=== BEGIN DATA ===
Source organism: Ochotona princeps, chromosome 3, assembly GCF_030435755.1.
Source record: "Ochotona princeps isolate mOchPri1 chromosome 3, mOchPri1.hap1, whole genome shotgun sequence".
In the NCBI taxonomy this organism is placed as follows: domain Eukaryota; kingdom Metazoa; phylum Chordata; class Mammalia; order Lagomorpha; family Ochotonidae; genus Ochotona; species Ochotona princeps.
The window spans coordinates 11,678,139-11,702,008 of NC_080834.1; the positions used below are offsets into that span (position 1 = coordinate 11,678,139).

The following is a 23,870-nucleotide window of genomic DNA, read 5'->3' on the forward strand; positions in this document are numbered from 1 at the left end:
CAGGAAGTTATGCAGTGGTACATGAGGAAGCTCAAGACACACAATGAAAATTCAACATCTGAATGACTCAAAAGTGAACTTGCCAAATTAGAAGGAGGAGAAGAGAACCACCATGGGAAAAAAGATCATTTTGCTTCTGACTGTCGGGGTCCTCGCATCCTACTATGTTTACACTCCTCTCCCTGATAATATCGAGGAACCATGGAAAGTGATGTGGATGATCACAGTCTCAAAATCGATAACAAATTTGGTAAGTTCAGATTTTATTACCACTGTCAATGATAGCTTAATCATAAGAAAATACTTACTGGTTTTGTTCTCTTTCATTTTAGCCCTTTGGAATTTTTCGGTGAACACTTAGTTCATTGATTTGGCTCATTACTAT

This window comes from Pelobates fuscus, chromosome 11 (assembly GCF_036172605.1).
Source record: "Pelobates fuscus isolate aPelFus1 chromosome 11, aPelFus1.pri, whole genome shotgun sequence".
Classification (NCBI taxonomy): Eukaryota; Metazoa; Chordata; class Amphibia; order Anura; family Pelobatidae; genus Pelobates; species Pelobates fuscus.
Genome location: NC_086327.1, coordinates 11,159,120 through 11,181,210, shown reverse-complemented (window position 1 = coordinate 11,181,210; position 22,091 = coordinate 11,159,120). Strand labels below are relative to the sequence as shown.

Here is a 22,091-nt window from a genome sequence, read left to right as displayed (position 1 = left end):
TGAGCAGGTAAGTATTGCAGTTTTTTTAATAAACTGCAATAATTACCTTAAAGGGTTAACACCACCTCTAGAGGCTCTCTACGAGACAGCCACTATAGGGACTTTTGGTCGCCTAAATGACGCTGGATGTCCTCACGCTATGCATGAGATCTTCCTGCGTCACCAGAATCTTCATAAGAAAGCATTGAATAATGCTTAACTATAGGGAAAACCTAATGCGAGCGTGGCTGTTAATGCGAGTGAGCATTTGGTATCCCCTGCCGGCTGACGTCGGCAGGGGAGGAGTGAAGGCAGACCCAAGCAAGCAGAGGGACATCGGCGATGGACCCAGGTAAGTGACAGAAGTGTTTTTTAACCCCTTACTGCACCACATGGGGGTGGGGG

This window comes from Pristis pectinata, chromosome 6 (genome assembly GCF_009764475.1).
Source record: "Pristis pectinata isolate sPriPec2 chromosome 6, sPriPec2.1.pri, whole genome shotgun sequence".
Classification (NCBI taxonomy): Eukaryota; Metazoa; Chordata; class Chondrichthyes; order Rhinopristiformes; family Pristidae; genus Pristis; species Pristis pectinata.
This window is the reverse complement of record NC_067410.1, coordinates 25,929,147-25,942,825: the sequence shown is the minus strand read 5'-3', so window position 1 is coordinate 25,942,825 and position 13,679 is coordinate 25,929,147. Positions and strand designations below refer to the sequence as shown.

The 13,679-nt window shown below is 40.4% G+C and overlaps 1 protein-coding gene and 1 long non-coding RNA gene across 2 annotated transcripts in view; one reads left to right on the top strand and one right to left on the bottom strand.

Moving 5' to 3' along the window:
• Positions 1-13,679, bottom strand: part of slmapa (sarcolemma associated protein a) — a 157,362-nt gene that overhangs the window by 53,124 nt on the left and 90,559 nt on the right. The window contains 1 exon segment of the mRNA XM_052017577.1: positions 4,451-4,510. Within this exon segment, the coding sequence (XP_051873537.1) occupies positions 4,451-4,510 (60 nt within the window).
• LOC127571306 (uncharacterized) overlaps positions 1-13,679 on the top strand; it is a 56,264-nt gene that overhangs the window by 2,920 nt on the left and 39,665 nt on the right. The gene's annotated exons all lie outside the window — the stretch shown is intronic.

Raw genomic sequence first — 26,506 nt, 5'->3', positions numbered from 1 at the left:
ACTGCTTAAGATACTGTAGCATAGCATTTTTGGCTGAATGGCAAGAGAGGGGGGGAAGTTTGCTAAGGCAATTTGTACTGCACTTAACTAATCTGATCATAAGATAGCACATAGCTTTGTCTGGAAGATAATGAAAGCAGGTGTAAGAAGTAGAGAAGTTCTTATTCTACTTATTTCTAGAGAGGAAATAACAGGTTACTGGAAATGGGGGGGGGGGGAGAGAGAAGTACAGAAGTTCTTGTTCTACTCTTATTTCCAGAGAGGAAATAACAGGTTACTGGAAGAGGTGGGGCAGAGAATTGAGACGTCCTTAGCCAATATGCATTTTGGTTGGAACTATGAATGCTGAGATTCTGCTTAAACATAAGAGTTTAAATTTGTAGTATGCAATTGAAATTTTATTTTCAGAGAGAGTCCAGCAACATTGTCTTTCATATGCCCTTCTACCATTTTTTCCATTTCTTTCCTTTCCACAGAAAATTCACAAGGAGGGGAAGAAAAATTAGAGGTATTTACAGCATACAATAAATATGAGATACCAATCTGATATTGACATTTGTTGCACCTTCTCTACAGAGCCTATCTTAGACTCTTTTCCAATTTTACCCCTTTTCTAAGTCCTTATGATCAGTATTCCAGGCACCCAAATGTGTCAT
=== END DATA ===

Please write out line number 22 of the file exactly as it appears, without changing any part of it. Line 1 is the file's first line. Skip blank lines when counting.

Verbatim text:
ACTGCTTAAGATACTGTAGCATAGCATTTTTGGCTGAATGGCAAGAGAGGGGGGGAAGTTTGCTAAGGCAATTTGTACTGCACTTAACTAATCTGATCATAAGATAGCACATAGCTTTGTCTGGAAGATAATGAAAGCAGGTGTAAGAAGTAGAGAAGTTCTTATTCTACTTATTTCTAGAGAGGAAATAACAGGTTACTGGAAATGGGGGGGGGGGGAGAGAGAAGTACAGAAGTTCTTGTTCTACTCTTATTTCCAGAGAGGAAATAACAGGTTACTGGAAGAGGTGGGGCAGAGAATTGAGACGTCCTTAGCCAATATGCATTTTGGTTGGAACTATGAATGCTGAGATTCTGCTTAAACATAAGAGTTTAAATTTGTAGTATGCAATTGAAATTTTATTTTCAGAGAGAGTCCAGCAACATTGTCTTTCATATGCCCTTCTACCATTTTTTCCATTTCTTTCCTTTCCACAGAAAATTCACAAGGAGGGGAAGAAAAATTAGAGGTATTTACAGCATACAATAAATATGAGATACCAATCTGATATTGACATTTGTTGCACCTTCTCTACAGAGCCTATCTTAGACTCTTTTCCAATTTTACCCCTTTTCTAAGTCCTTATGATCAGTATTCCAGGCACCCAAATGTGTCAT